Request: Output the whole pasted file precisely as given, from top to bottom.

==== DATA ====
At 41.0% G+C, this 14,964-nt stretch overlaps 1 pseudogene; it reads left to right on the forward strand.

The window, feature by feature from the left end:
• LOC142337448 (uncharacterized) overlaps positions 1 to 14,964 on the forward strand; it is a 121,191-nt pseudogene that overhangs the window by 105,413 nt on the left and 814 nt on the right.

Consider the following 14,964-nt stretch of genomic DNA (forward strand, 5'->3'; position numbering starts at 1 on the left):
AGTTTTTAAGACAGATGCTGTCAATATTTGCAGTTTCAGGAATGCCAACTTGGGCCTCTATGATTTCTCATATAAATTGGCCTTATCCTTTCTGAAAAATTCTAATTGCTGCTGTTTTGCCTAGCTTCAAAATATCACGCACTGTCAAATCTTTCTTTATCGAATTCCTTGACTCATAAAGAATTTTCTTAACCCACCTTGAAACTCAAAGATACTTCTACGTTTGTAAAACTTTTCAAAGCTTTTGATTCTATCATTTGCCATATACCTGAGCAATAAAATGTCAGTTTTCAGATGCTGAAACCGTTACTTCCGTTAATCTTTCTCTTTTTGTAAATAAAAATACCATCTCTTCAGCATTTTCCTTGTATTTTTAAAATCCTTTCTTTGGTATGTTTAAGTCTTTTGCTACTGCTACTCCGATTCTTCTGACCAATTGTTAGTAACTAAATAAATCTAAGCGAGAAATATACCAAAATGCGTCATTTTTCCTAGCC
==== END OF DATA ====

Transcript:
At 41.0% G+C, this 14,964-nt stretch overlaps 1 pseudogene; it reads left to right on the forward strand.

The window, feature by feature from the left end:
• LOC142337448 (uncharacterized) overlaps positions 1 to 14,964 on the forward strand; it is a 121,191-nt pseudogene that overhangs the window by 105,413 nt on the left and 814 nt on the right.

Consider the following 14,964-nt stretch of genomic DNA (forward strand, 5'->3'; position numbering starts at 1 on the left):
AGTTTTTAAGACAGATGCTGTCAATATTTGCAGTTTCAGGAATGCCAACTTGGGCCTCTATGATTTCTCATATAAATTGGCCTTATCCTTTCTGAAAAATTCTAATTGCTGCTGTTTTGCCTAGCTTCAAAATATCACGCACTGTCAAATCTTTCTTTATCGAATTCCTTGACTCATAAAGAATTTTCTTAACCCACCTTGAAACTCAAAGATACTTCTACGTTTGTAAAACTTTTCAAAGCTTTTGATTCTATCATTTGCCATATACCTGAGCAATAAAATGTCAGTTTTCAGATGCTGAAACCGTTACTTCCGTTAATCTTTCTCTTTTTGTAAATAAAAATACCATCTCTTCAGCATTTTCCTTGTATTTTTAAAATCCTTTCTTTGGTATGTTTAAGTCTTTTGCTACTGCTACTCCGATTCTTCTGACCAATTGTTAGTAACTAAATAAATCTAAGCGAGAAATATACCAAAATGCGTCATTTTTCCTAGCC